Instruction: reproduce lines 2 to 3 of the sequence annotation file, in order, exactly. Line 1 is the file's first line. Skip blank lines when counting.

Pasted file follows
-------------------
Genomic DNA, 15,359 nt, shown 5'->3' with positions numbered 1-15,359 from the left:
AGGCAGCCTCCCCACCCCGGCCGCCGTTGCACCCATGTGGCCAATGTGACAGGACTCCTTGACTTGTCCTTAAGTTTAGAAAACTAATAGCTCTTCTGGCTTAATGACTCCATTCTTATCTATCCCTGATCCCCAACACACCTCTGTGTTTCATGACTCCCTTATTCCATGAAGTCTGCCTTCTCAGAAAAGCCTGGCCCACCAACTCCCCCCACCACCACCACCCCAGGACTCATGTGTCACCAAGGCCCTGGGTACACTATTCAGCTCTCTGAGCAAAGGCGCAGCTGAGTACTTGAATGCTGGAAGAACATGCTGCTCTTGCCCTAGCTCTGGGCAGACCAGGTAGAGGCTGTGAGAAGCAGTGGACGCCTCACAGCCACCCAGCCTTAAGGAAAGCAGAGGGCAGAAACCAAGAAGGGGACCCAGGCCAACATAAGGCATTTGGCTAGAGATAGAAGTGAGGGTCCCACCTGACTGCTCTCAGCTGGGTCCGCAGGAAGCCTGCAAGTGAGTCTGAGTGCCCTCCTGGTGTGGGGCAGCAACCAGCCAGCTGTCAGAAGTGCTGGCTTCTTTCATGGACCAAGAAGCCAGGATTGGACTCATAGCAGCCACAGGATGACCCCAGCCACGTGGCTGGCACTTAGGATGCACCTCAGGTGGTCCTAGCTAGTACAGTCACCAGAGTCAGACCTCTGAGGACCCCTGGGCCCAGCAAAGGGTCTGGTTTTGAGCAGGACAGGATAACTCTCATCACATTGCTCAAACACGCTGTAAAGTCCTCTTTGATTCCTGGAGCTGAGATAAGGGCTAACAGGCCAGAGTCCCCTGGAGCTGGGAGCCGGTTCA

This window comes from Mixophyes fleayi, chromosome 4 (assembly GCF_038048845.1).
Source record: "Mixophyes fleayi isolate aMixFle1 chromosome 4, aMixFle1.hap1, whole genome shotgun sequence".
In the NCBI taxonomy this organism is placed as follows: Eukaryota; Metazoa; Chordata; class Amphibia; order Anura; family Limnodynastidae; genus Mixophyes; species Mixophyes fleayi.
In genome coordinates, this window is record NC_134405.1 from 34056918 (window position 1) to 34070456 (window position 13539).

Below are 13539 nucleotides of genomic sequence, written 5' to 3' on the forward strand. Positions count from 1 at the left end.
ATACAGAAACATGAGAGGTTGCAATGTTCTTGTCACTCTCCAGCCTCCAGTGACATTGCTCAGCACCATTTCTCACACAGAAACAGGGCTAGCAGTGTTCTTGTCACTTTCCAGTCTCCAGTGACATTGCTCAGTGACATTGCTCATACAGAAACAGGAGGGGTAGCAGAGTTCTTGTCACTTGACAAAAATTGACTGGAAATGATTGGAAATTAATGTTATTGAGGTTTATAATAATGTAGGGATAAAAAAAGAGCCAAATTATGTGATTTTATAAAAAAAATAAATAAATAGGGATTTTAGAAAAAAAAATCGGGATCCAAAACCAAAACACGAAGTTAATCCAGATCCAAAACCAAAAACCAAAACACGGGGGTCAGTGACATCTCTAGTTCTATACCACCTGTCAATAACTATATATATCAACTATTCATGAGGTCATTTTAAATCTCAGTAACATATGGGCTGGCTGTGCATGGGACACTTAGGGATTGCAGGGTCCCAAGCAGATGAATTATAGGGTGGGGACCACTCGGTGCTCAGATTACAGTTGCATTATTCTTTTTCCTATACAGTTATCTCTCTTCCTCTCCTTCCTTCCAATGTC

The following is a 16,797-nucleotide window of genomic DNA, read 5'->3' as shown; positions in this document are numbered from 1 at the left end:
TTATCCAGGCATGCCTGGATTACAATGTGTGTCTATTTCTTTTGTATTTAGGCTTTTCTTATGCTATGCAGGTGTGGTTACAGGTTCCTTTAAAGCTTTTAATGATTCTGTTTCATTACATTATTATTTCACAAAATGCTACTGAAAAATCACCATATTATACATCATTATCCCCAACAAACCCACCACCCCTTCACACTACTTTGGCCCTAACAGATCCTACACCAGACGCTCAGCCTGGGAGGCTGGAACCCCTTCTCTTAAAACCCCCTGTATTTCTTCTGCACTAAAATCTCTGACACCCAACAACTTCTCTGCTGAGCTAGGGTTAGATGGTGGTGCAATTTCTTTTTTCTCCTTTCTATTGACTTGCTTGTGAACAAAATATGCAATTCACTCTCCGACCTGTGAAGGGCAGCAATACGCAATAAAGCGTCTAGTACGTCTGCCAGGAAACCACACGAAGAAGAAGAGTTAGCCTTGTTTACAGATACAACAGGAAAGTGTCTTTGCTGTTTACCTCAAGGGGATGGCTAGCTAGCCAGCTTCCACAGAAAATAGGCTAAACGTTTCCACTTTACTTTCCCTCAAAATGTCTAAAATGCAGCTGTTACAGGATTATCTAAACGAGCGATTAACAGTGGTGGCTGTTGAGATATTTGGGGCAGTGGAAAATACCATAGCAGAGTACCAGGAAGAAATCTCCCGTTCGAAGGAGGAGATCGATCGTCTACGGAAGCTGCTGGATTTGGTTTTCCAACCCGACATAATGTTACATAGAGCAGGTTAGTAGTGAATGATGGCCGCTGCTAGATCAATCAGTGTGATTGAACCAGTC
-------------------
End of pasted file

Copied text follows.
AGGCAGCCTCCCCACCCCGGCCGCCGTTGCACCCATGTGGCCAATGTGACAGGACTCCTTGACTTGTCCTTAAGTTTAGAAAACTAATAGCTCTTCTGGCTTAATGACTCCATTCTTATCTATCCCTGATCCCCAACACACCTCTGTGTTTCATGACTCCCTTATTCCATGAAGTCTGCCTTCTCAGAAAAGCCTGGCCCACCAACTCCCCCCACCACCACCACCCCAGGACTCATGTGTCACCAAGGCCCTGGGTACACTATTCAGCTCTCTGAGCAAAGGCGCAGCTGAGTACTTGAATGCTGGAAGAACATGCTGCTCTTGCCCTAGCTCTGGGCAGACCAGGTAGAGGCTGTGAGAAGCAGTGGACGCCTCACAGCCACCCAGCCTTAAGGAAAGCAGAGGGCAGAAACCAAGAAGGGGACCCAGGCCAACATAAGGCATTTGGCTAGAGATAGAAGTGAGGGTCCCACCTGACTGCTCTCAGCTGGGTCCGCAGGAAGCCTGCAAGTGAGTCTGAGTGCCCTCCTGGTGTGGGGCAGCAACCAGCCAGCTGTCAGAAGTGCTGGCTTCTTTCATGGACCAAGAAGCCAGGATTGGACTCATAGCAGCCACAGGATGACCCCAGCCACGTGGCTGGCACTTAGGATGCACCTCAGGTGGTCCTAGCTAGTACAGTCACCAGAGTCAGACCTCTGAGGACCCCTGGGCCCAGCAAAGGGTCTGGTTTTGAGCAGGACAGGATAACTCTCATCACATTGCTCAAACACGCTGTAAAGTCCTCTTTGATTCCTGGAGCTGAGATAAGGGCTAACAGGCCAGAGTCCCCTGGAGCTGGGAGCCGGTTCA

This window comes from Mixophyes fleayi, chromosome 4 (assembly GCF_038048845.1).